Appellant Caulfield alone challenges paragraph 6 of the Memorandum. That paragraph has two components, the first requiring the Board to perform "a study of the relevant qualified labor pool by race, ethnicity and sex," and the second requiring the Board, through the adoption and implementation of affirmative action procedures, the support and sponsorship of legislation described in paragraph 4 of the Memorandum and other efforts to achieve levels of minority participation in the teaching and supervisory service "within a range representative of the racial and ethnic composition of the relevant qualified labor pool."

We agree with the district court that HEW did have authority to require a census of the labor pool for the same reason, discussed above, that it had authority to investigate and seek compliance. Caulfield argues that paragraph 6 requires the Board to hire on the basis of a racial quota. He contends that this is improper when there has been no finding of an intention to discriminate. However, any claim that the Board will use race as a factor in its hiring decisions is, on this record, purely conjectural and therefore does not amount to a "case or controversy" under article III of the Constitution. No teacher has alleged that the Memorandum has affected the consideration of his job application. Appellant has not demonstrated, as he must, that the threatened injury of which he complains is "real and immediate;" rather, it is "conjectural" and "hypothetical." See O'Shea v. Littleton, 414 U.S. 488, 494, 94 S. Ct. 669, 675, 38 L. Ed. 2d 674 (1974); Golden v. Zwickler, 394 U.S. 103, 108-10, 89 S. Ct. 956, 959-60, 22 L. Ed. 2d 113 (1969). Indeed until the Board completes a labor pool study that is acceptable to OCR, the extent of the Board's obligations will not begin to be determined. Appellants themselves have argued that the Board's teaching corps is already within a range representative of the qualified labor pool. If this is true, the Board will not be required to take any action under paragraph 6, much less the kind of race-conscious hiring that Caulfield challenges. Because the court may not entertain purely hypothetical cases, Caulfield's challenge must be dismissed.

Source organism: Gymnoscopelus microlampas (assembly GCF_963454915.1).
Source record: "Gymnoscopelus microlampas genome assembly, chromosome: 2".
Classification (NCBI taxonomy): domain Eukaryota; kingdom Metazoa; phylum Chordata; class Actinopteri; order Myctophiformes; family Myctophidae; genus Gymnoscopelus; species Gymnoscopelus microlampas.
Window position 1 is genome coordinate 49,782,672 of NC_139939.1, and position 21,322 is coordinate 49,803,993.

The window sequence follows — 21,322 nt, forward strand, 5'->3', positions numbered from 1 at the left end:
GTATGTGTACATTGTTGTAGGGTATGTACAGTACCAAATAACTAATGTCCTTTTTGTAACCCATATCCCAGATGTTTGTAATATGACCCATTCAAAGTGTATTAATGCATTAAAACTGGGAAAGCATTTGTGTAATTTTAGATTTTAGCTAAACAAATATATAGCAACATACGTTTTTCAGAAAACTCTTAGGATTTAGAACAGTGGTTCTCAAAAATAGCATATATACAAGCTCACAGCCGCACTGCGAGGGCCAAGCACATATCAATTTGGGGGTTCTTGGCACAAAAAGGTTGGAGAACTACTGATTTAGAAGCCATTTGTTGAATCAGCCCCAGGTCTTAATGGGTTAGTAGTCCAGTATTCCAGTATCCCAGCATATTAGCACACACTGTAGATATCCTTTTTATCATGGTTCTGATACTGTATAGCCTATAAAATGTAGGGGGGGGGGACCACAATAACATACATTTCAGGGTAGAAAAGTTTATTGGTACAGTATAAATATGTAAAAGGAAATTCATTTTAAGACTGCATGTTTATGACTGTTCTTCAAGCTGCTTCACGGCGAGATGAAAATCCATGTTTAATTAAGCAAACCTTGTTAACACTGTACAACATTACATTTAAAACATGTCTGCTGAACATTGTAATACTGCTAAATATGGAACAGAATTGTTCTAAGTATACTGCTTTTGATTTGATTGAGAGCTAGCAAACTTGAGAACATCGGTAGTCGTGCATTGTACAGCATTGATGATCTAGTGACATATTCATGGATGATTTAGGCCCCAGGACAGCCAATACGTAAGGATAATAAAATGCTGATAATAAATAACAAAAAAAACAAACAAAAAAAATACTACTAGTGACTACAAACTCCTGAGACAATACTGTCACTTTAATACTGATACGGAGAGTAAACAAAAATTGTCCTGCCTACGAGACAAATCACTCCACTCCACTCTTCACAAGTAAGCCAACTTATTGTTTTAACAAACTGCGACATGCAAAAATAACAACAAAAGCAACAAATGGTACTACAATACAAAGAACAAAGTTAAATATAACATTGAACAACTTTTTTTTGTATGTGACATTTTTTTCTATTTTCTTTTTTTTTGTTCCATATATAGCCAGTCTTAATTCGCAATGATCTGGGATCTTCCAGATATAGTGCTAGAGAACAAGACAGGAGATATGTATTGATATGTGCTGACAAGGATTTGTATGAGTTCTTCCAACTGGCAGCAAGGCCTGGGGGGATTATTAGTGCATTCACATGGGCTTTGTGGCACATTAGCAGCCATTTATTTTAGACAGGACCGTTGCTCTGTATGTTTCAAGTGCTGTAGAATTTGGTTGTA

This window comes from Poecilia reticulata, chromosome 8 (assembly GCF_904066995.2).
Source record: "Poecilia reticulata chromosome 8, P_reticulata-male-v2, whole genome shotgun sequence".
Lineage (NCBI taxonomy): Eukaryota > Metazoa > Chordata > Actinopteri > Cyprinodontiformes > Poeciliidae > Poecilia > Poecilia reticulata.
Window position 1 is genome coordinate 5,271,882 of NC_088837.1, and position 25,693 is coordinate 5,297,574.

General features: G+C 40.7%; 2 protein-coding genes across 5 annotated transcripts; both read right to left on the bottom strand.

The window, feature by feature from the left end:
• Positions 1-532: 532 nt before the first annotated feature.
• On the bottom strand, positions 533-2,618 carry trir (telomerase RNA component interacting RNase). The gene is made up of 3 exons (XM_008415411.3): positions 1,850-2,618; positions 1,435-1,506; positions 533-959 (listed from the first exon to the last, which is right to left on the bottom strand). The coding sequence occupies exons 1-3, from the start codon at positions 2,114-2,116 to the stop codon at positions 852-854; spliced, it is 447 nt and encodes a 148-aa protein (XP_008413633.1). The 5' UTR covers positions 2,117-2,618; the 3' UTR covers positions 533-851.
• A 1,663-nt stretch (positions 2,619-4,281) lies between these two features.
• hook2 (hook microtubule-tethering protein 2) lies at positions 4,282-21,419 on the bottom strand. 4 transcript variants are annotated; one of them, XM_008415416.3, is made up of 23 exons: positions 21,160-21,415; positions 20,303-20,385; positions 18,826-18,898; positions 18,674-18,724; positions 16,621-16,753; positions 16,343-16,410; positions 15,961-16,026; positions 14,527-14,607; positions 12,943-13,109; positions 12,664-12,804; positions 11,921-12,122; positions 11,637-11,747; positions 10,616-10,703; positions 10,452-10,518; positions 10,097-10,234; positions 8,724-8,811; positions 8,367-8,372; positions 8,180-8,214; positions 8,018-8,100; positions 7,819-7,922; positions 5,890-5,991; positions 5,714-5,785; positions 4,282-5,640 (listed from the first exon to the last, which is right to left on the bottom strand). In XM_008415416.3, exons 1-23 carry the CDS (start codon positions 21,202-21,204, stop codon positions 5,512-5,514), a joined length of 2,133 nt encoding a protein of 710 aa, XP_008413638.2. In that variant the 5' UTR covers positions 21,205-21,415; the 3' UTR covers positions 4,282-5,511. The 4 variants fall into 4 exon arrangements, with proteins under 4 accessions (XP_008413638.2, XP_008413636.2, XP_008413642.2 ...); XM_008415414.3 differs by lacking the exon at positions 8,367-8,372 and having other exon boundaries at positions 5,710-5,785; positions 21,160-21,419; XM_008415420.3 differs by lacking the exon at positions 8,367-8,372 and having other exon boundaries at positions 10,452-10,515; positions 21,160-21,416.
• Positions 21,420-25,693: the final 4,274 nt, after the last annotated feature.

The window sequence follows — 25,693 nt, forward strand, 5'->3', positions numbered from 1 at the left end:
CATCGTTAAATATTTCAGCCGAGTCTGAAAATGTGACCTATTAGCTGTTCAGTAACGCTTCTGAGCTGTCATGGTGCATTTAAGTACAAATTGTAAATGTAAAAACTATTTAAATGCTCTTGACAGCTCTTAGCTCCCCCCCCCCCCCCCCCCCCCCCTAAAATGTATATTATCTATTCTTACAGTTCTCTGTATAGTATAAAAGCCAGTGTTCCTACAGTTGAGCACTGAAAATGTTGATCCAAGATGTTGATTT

Judgment affirmed.